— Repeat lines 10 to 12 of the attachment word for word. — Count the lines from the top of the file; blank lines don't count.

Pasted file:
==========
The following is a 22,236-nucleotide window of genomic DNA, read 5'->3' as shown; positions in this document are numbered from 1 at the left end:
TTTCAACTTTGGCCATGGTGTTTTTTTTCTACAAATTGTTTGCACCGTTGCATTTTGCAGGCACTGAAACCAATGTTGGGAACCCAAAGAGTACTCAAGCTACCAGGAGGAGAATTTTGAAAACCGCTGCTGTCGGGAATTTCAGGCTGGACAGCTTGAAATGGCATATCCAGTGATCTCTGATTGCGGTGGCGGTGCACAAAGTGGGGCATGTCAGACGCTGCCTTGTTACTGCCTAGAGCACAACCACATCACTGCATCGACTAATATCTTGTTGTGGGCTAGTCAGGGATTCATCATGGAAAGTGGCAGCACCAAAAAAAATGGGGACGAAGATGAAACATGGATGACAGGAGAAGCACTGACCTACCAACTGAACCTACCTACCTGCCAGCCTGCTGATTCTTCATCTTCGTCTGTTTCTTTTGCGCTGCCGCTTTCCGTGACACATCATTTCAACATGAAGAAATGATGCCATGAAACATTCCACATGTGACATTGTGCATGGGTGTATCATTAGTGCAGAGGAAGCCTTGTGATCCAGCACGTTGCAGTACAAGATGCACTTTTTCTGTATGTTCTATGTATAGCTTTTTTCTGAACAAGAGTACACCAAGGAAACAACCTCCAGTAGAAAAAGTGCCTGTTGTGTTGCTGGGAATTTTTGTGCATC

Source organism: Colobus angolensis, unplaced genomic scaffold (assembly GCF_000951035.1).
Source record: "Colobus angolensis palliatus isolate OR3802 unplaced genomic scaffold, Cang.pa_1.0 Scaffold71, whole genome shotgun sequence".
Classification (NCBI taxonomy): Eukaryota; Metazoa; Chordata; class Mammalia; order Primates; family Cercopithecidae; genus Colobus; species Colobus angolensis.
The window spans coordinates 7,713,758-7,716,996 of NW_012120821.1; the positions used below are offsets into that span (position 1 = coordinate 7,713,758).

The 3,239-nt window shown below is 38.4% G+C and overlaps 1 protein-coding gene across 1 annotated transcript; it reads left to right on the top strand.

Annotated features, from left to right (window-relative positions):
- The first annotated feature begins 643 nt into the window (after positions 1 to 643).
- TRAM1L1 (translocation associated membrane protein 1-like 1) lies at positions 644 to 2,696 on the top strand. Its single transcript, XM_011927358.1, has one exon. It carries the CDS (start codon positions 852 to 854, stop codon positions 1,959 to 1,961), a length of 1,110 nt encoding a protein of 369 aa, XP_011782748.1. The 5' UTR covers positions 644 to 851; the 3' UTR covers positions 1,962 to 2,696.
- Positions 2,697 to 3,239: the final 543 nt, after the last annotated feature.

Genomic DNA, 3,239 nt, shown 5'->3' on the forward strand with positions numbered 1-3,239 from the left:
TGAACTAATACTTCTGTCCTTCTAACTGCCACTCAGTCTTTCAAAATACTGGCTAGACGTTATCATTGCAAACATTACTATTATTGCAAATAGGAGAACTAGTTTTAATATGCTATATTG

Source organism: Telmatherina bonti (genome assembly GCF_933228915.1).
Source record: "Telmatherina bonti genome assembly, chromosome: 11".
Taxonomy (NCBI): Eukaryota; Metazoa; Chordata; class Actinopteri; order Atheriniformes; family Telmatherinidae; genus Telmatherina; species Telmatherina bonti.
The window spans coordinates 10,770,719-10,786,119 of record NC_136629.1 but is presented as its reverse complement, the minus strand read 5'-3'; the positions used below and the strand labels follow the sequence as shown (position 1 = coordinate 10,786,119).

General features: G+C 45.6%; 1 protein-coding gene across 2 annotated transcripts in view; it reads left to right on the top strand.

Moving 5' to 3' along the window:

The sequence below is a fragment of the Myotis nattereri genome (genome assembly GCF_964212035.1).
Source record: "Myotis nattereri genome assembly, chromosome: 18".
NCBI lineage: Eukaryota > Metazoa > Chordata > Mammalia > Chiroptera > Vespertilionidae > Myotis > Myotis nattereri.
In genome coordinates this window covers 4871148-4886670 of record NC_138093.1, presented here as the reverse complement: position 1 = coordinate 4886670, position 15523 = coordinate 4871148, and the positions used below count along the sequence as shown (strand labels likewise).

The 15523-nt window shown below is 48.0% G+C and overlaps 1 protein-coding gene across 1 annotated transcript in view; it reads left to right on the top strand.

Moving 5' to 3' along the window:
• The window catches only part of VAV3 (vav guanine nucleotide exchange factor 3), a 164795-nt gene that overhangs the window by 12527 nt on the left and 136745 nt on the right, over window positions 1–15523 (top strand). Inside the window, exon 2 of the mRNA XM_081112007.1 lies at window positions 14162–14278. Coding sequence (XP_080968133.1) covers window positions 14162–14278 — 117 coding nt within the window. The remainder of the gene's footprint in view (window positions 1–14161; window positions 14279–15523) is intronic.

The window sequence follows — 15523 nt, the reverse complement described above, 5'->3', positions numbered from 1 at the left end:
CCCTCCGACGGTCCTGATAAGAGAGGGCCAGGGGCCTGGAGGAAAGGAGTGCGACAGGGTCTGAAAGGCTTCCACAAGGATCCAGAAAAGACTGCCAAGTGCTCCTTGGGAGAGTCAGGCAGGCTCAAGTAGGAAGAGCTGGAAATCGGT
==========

- TRAM1L1 (translocation associated membrane protein 1-like 1) lies at positions 644 to 2,696 on the top strand. Its single transcript, XM_011927358.1, has one exon. It carries the CDS (start codon positions 852 to 854, stop codon positions 1,959 to 1,961), a length of 1,110 nt encoding a protein of 369 aa, XP_011782748.1. The 5' UTR covers positions 644 to 851; the 3' UTR covers positions 1,962 to 2,696.
- Positions 2,697 to 3,239: the final 543 nt, after the last annotated feature.

Genomic DNA, 3,239 nt, shown 5'->3' on the forward strand with positions numbered 1-3,239 from the left: